No, the other building was better for what she needed. If the sign over its door were to be believed, it was a hardware store. Surely, the children wouldn't want anything from the shelves of a hardware store.
"There's Thunder," Andy said, with reverence in his voice, as he pointed to a sign she hadn't noticed on the side of the store. It advertised some brand of animal feed and, sure enough, there was a black horse staring right at them.
The two heroes in Andy's young life were the cowboy Zach "Lightning" Lucas and the man's faithful black horse, Thunder. Pictures of the two of them were always on the box of Ranger Flakes, Andy's favorite breakfast cereal.
"It's a different horse, sweetie," Jenny said before Andy could ask if they were finally going to meet his idols. Andy was so awestruck by them he had even started mentioning the cowboy and horse in his evening prayers. Jenny hoped there were some young boys around here who could be Andy's friends. If he had more flesh-and-blood people in his life, maybe he would give up the cardboard ones.
At least Andy had been happy to leave Los Angeles once she'd told him there were cowboys and horses in Montana. Jenny only wished Lisa had something like that to make the move easier for her. Unfortunately, the street outside didn't have anything a princess would like.
Jenny took a last look at the afternoon sky. It was getting darker. "Put your coats on and we'll go inside the store."
The only things she'd bought before she left Los Angeles were two heavy coats for the children. She might not have an umbrella, but she was ready for snow. That should count for something. Jenny reached behind her and pulled the flannel shirt off the seat. She'd wrap that around herself.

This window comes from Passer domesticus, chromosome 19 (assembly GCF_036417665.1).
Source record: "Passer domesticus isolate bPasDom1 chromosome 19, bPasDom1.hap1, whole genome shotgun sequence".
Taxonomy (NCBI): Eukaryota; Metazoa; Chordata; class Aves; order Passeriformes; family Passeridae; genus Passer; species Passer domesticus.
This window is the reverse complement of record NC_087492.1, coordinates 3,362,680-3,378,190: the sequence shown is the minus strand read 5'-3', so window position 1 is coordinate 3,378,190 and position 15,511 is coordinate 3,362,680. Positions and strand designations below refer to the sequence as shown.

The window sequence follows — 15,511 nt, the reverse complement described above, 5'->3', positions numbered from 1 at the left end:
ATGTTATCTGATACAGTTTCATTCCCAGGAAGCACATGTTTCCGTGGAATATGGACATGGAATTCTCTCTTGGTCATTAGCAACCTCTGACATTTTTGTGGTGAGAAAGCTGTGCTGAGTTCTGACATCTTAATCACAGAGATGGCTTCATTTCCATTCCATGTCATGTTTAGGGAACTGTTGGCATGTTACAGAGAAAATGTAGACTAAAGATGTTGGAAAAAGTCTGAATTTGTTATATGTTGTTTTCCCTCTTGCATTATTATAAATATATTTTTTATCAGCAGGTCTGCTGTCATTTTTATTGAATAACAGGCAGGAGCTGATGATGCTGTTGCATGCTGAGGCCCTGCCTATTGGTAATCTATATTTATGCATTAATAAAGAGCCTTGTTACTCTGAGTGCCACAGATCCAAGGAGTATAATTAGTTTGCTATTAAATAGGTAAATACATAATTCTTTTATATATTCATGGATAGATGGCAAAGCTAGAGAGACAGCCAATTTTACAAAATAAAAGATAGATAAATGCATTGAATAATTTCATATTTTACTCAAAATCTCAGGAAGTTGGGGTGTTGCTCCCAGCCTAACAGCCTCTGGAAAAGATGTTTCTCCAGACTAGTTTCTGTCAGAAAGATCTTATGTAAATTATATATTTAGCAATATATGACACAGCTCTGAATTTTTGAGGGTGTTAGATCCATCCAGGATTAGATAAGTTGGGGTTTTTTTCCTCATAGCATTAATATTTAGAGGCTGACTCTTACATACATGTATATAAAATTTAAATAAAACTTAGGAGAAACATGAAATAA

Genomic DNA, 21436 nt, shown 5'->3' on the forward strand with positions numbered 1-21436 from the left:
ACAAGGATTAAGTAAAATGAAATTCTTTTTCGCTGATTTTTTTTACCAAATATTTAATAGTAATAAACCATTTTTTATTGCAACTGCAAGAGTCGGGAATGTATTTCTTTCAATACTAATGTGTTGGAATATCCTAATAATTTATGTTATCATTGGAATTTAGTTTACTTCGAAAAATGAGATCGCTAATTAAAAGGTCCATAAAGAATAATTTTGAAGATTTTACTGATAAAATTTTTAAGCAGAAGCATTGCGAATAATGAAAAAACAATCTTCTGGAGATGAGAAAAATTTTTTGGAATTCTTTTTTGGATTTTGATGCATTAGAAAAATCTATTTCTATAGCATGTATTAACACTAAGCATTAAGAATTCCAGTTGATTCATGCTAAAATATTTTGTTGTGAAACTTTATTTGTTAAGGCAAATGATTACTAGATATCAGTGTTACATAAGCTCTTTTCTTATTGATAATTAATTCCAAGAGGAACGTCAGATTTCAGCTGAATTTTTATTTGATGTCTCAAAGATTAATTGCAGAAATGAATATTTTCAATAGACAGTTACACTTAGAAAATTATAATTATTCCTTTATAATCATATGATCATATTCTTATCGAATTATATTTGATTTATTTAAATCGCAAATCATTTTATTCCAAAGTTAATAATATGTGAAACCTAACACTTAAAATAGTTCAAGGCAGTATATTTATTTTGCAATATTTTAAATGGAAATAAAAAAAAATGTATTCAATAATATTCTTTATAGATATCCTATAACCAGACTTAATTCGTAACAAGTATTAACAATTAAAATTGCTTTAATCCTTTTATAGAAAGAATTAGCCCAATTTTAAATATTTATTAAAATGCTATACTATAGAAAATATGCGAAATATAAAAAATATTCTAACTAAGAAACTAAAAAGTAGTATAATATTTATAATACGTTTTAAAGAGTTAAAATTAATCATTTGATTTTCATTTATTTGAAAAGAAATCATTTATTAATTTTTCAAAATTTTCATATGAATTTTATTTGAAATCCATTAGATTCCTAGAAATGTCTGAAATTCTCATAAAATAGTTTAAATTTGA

"Careful of the mud," Jenny said as she opened the car door. "And wait for me on the porch."
They all ran as quickly as they could and stood a minute under the overhang that sheltered the porch. Jenny could hear the rain beating on the roof. She took a deep breath and then opened the door.
Warm air pushed at her as she stood in the doorway. She smelled stale coffee and burning wood. Lisa was a little in front of her and Andy was to the side. Both children were wide-eyed as they looked around. Jenny didn't blame them; she'd never seen a store like this in her entire life, either. There were the usual shelves of things for sale, like bins of nails and brooms and shovels. But that's where everything normal stopped.
In the middle of the plain oak floor there was a potbelly wood stove that had a couple of old men sitting around it with their boots off and their stocking feet stretched out to the stove's warmth.
"Well, it's not the same thing for all women," one of the men protested loudly. He obviously hadn't heard Jenny and the children enter the store. "Every woman is looking for something different in a husband. Just like horses with their feed. They're particular."